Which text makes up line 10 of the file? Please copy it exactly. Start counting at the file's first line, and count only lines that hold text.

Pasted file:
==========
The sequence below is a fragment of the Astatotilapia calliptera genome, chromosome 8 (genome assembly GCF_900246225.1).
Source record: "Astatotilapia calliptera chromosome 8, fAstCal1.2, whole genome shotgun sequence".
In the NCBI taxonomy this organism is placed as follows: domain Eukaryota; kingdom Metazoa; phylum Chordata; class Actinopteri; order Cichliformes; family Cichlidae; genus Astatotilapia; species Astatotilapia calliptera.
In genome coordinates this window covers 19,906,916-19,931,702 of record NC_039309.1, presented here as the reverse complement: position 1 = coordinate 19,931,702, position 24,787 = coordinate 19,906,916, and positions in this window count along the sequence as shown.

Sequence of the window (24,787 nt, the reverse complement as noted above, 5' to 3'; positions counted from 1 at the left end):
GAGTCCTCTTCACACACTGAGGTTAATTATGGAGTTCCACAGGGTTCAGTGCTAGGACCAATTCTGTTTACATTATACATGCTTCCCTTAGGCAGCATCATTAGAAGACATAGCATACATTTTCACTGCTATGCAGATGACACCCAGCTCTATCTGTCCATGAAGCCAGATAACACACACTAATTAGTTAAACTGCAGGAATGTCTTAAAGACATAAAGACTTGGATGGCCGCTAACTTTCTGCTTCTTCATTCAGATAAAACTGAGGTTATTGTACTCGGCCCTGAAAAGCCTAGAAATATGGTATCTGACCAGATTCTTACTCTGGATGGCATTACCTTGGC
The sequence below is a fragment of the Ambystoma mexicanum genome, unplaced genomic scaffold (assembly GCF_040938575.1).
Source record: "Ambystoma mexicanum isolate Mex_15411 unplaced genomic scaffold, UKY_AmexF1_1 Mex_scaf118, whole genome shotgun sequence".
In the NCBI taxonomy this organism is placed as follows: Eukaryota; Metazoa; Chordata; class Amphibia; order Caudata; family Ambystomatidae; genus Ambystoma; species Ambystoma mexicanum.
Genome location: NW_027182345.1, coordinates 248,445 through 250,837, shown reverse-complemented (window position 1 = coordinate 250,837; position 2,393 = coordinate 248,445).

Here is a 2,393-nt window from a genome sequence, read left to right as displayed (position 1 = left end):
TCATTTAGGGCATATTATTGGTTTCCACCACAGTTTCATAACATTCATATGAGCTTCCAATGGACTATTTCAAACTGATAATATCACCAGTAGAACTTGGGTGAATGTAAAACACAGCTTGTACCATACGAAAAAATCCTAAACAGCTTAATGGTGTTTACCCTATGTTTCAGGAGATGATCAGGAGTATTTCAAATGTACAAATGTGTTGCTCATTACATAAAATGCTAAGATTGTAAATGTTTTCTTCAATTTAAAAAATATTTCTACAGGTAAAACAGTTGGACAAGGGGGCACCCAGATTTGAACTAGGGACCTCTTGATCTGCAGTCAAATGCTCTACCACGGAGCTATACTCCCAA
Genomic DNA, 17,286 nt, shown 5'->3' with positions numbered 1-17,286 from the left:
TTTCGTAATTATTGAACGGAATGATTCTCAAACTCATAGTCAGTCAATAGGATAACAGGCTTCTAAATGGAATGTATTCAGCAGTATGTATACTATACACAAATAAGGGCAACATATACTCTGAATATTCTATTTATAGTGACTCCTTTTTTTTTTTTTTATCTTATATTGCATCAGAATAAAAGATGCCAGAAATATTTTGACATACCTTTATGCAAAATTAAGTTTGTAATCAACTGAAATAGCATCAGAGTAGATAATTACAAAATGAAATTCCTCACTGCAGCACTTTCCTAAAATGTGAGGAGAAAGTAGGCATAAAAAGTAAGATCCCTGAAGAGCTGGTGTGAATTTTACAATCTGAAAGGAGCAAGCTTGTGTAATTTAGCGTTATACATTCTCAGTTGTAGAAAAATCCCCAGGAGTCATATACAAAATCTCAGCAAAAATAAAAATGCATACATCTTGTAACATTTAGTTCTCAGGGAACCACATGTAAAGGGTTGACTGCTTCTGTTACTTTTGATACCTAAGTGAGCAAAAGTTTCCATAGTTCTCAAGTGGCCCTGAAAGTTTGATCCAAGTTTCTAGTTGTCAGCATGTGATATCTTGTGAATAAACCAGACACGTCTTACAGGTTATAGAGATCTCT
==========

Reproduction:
Genome location: NW_027182345.1, coordinates 248,445 through 250,837, shown reverse-complemented (window position 1 = coordinate 250,837; position 2,393 = coordinate 248,445).